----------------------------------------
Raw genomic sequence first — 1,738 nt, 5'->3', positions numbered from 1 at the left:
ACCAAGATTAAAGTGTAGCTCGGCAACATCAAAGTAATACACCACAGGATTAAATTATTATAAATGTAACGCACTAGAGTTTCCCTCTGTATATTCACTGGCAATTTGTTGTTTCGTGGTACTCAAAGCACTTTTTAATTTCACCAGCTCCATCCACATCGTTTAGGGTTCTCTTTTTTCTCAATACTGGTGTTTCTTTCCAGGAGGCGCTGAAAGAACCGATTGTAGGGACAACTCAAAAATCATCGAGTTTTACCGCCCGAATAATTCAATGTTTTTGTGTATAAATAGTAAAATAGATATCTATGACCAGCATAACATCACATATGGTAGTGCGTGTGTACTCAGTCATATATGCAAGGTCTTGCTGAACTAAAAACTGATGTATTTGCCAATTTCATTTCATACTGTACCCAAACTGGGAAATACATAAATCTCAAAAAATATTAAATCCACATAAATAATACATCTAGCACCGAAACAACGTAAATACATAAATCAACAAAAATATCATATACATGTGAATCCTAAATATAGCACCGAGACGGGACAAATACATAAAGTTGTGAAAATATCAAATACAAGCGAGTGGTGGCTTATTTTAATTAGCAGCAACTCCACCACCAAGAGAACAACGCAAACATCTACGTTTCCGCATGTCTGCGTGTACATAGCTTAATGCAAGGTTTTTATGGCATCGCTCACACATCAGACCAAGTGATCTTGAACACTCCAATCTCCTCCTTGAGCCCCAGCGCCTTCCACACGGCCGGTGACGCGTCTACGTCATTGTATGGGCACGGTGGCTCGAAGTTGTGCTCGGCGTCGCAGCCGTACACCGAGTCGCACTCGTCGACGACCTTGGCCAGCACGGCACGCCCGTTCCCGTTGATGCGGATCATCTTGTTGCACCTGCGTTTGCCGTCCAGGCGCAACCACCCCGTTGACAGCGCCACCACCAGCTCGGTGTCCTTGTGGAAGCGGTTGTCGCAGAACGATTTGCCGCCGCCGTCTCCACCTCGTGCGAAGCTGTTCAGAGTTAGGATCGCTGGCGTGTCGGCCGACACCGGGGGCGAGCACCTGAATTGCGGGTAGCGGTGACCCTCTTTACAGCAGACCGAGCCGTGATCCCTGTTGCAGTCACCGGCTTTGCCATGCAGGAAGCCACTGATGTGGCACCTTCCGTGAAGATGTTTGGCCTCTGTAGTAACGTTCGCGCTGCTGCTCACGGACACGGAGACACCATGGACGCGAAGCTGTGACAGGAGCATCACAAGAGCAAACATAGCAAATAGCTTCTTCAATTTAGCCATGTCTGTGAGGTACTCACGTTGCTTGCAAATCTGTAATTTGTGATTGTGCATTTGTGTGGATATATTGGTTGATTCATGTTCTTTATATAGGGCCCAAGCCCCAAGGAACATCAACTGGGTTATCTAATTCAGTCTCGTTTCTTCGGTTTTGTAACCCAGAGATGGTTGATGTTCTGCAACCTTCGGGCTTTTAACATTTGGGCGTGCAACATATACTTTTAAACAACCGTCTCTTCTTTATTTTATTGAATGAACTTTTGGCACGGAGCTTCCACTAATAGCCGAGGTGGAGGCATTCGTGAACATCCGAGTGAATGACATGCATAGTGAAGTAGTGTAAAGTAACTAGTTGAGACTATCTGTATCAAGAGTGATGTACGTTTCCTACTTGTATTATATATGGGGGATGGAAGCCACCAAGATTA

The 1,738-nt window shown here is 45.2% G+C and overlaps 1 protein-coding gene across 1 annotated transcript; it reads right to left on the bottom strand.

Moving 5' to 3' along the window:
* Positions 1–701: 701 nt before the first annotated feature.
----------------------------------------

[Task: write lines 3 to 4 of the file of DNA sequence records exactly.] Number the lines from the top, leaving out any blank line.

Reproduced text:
The 1,738-nt window shown here is 45.2% G+C and overlaps 1 protein-coding gene across 1 annotated transcript; it reads right to left on the bottom strand.

Moving 5' to 3' along the window: